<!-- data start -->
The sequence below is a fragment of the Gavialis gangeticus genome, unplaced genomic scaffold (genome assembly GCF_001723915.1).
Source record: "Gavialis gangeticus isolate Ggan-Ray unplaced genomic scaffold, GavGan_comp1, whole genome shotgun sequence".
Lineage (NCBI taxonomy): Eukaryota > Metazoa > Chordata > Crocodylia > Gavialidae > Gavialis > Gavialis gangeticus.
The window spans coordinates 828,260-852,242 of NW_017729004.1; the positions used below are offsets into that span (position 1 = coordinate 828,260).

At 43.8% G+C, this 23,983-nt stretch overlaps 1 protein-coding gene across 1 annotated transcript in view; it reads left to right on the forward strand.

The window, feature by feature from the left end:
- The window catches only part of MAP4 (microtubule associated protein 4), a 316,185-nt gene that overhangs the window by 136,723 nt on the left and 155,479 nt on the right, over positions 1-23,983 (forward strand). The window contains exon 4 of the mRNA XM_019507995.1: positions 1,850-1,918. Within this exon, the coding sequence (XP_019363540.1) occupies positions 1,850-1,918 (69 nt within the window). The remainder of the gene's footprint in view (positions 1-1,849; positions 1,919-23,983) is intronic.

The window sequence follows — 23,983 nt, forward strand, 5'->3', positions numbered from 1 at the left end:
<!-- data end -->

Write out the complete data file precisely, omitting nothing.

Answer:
The sequence below is a fragment of the Gavialis gangeticus genome, unplaced genomic scaffold (genome assembly GCF_001723915.1).
Source record: "Gavialis gangeticus isolate Ggan-Ray unplaced genomic scaffold, GavGan_comp1, whole genome shotgun sequence".
Lineage (NCBI taxonomy): Eukaryota > Metazoa > Chordata > Crocodylia > Gavialidae > Gavialis > Gavialis gangeticus.
The window spans coordinates 828,260-852,242 of NW_017729004.1; the positions used below are offsets into that span (position 1 = coordinate 828,260).

At 43.8% G+C, this 23,983-nt stretch overlaps 1 protein-coding gene across 1 annotated transcript in view; it reads left to right on the forward strand.

The window, feature by feature from the left end:
- The window catches only part of MAP4 (microtubule associated protein 4), a 316,185-nt gene that overhangs the window by 136,723 nt on the left and 155,479 nt on the right, over positions 1-23,983 (forward strand). The window contains exon 4 of the mRNA XM_019507995.1: positions 1,850-1,918. Within this exon, the coding sequence (XP_019363540.1) occupies positions 1,850-1,918 (69 nt within the window). The remainder of the gene's footprint in view (positions 1-1,849; positions 1,919-23,983) is intronic.

The window sequence follows — 23,983 nt, forward strand, 5'->3', positions numbered from 1 at the left end: